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Invasive potential of nonencapsulated disease isolates of Neisseria meningitidis.

https://arctichealth.org/en/permalink/ahliterature125182
Source
Infect Immun. 2012 Jul;80(7):2346-53
Publication Type
Article
Date
Jul-2012
Author
Kay O Johswich
Jianwei Zhou
Dennis K S Law
Frank St Michael
Shannon E McCaw
Frances B Jamieson
Andrew D Cox
Raymond S W Tsang
Scott D Gray-Owen
Author Affiliation
Department of Molecular Genetics, University of Toronto, Toronto, Ontario, Canada.
Source
Infect Immun. 2012 Jul;80(7):2346-53
Date
Jul-2012
Language
English
Publication Type
Article
Keywords
Animals
Bacterial Capsules - genetics - immunology - metabolism
Canada
Complement System Proteins - immunology
Disease Models, Animal
Female
Genes, Bacterial
Humans
Male
Meningococcal Infections - microbiology - mortality
Mice
Mice, Inbred C57BL
Neisseria meningitidis - immunology - isolation & purification - pathogenicity
Peritonitis - microbiology - mortality
Polymerase Chain Reaction
Rabbits
Serotyping
Survival Analysis
Virulence Factors - deficiency - immunology - metabolism
Abstract
The capsule of Neisseria meningitidis is the major virulence factor that enables this bacterium to overcome host immunity elicited by complement and phagocytes, rendering it capable of surviving in blood. As such, nonencapsulated N. meningitidis isolates are generally considered nonpathogenic. Here, we consider the inherent virulence of two nonencapsulated N. meningitidis isolates obtained from our national surveillance of infected blood cultures in Canada. Capsule deficiency of both strains was confirmed by serology and PCR for the ctrA to ctrD genes and siaA to siaC genes, as well as siaD genes specific to serogroups B, C, Y, and W135. In both strains, the capsule synthesis genes were replaced by the capsule null locus, cnl-2. In accordance with a lack of capsule, both strains were fully susceptible to killing by both human and baby rabbit complement. However, in the presence of cytidine-5' monophospho-N-acetylneuraminic acid (CMP-NANA), allowing for lipooligosaccharide (LOS) sialylation, a significant increase of resistance to complement killing was observed. Mass spectrometry of purified LOS did not reveal any uncommon modifications that would explain their invasive phenotype. Finally, in a mouse intraperitoneal challenge model, these nonencapsulated isolates displayed enhanced virulence relative to an isogenic mutant of serogroup B strain MC58 lacking capsule (MC58?siaD). Virulence of all nonencapsulated isolates tested was below that of encapsulated serogroup B strains MC58 and B16B6. However, whereas no mortality was observed with MC58?siaD, 5/10 mice succumbed to infection with strain 2275 and 2/11 mice succumbed to strain 2274. Our results suggest the acquisition of a new virulence phenotype by these nonencapsulated strains.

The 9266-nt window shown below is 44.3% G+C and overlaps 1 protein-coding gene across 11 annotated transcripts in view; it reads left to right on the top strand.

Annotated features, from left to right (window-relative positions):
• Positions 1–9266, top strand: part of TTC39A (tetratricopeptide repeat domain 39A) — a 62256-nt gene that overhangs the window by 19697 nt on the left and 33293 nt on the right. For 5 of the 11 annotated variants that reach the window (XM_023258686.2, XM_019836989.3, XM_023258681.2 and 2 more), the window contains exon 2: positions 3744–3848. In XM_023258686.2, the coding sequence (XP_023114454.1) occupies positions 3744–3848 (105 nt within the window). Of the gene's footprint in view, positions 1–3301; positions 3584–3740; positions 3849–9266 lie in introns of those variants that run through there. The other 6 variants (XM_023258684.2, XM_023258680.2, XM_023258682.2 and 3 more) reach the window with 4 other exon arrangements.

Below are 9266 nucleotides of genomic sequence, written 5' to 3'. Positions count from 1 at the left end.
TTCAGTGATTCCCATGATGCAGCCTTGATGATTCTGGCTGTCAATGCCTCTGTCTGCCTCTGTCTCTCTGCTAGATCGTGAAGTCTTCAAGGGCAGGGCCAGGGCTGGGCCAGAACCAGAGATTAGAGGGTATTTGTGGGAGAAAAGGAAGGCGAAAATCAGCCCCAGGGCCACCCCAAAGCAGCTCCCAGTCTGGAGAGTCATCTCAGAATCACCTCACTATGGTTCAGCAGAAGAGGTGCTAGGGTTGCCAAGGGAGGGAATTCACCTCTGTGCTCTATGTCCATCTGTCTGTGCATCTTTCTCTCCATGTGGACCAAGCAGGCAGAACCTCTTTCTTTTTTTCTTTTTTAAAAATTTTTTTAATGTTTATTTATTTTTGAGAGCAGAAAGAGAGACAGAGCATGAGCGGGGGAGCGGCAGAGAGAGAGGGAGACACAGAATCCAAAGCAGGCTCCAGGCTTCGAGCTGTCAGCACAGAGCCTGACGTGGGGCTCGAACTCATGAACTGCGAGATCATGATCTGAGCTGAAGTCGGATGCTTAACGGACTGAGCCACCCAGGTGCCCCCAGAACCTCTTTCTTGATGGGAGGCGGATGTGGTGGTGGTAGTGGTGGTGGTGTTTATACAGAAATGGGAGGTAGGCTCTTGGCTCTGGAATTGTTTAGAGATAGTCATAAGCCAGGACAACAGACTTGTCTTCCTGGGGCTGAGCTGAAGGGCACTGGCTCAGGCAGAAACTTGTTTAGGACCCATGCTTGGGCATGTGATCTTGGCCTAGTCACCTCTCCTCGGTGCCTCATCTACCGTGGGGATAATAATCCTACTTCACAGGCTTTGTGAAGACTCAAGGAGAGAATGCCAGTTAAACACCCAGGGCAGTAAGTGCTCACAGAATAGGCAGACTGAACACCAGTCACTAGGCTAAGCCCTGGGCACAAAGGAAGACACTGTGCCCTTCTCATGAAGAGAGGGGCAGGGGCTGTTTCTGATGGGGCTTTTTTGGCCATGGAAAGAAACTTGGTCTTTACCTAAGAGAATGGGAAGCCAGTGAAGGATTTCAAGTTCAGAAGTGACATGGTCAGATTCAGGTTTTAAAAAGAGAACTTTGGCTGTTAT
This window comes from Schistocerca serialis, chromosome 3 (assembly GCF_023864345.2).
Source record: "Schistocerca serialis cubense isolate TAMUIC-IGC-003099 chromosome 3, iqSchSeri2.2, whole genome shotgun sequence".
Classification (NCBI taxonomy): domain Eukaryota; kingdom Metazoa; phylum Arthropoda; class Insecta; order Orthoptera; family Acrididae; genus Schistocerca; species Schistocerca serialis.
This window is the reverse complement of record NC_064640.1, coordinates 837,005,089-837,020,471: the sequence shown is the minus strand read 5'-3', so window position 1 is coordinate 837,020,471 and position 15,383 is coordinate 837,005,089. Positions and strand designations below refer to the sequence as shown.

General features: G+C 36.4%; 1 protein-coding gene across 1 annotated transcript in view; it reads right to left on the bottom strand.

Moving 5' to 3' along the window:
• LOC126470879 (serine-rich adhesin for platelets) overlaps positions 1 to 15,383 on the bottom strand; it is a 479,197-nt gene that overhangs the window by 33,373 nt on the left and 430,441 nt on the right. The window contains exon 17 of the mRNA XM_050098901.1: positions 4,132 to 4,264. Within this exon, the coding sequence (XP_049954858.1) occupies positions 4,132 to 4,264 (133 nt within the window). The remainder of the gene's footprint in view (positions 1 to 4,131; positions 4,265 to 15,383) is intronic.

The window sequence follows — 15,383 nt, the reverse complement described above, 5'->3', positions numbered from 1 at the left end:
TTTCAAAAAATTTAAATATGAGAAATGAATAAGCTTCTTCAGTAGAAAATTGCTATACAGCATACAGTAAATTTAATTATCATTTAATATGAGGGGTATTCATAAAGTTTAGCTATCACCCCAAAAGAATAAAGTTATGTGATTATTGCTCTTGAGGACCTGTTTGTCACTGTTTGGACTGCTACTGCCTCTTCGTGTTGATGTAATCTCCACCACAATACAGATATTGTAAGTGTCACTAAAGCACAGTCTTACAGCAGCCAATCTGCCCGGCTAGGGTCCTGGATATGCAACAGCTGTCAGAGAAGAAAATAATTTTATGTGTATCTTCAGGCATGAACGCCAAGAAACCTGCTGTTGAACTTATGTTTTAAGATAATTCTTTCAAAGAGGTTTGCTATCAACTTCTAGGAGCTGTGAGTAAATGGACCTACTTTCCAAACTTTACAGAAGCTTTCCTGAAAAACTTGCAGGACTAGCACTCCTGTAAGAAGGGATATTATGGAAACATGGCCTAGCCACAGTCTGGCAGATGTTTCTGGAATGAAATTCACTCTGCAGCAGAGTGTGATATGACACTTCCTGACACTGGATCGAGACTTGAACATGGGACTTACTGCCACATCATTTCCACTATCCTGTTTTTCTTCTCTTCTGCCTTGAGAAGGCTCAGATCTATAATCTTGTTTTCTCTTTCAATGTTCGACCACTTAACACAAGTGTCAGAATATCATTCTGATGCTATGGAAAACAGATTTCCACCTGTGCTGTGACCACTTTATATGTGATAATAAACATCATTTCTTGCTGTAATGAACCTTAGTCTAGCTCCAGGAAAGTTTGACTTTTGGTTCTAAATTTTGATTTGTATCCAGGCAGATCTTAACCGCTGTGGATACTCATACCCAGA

Notes
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PubMed ID
22508859 View in PubMed
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Investigating the candidacy of a capsular polysaccharide-based glycoconjugate as a vaccine to combat Haemophilus influenzae type a disease: A solution for an unmet public health need.

https://arctichealth.org/en/permalink/ahliterature290367
Source
Vaccine. 2017 10 27; 35(45):6129-6136
Publication Type
Journal Article
Date
10-27-2017
Author
Andrew D Cox
Dean Williams
Chantelle Cairns
Frank St Michael
Perry Fleming
Evgeny Vinogradov
Mélanie Arbour
Luke Masson
Wei Zou
Author Affiliation
Vaccine Program, Human Health Therapeutics Portfolio, National Research Council, Ottawa, ON K1A 0R6, Canada. Electronic address: Andrew.Cox@nrc-cnrc.gc.ca.
Source
Vaccine. 2017 10 27; 35(45):6129-6136
Date
10-27-2017
Language
English
Publication Type
Journal Article
Keywords
Alaska
Animals
Bacterial Capsules - immunology
Canada
Female
Glycoconjugates - immunology
Haemophilus Infections - immunology - prevention & control
Haemophilus Vaccines - immunology
Haemophilus influenzae - immunology
Humans
Mice
Mice, Inbred BALB C
Polysaccharides, Bacterial - immunology
Public Health
Rabbits
Serotyping - methods
Vaccination - methods
Abstract
After the introduction of the glycoconjugate vaccine based upon the capsular polysaccharide ofHaemophilus influenzaetype b in the mid 1980s there was a remarkable decrease in the number of invasive cases reported for this organism. Since the 1990s several groups have observed the emergence ofHaemophilus influenzaetype a (Hia), especially in indigenous communities in the northern regions of Canada and Alaska, to a stage where a solution is warranted to prevent further unnecessary deaths due to this pathogen. A glycoconjugate vaccine solution based upon the type a capsular polysaccharide (CPS) was investigated pre-clinically in an effort to illustrate the proof of concept for this approach. In this study we describe the growth of Hia and the isolation, purification and conjugation of the CPS to several carrier proteins. The resulting glycoconjugates were immunised in mice and rabbits provoking sera that facilitated bactericidal killing against all type a strains that we tested. This study has illustrated the pre-clinical proof of concept of a glycoconjugate vaccine based on the CPS of Hia asa solution to this emerging disease.
PubMed ID
28951087 View in PubMed
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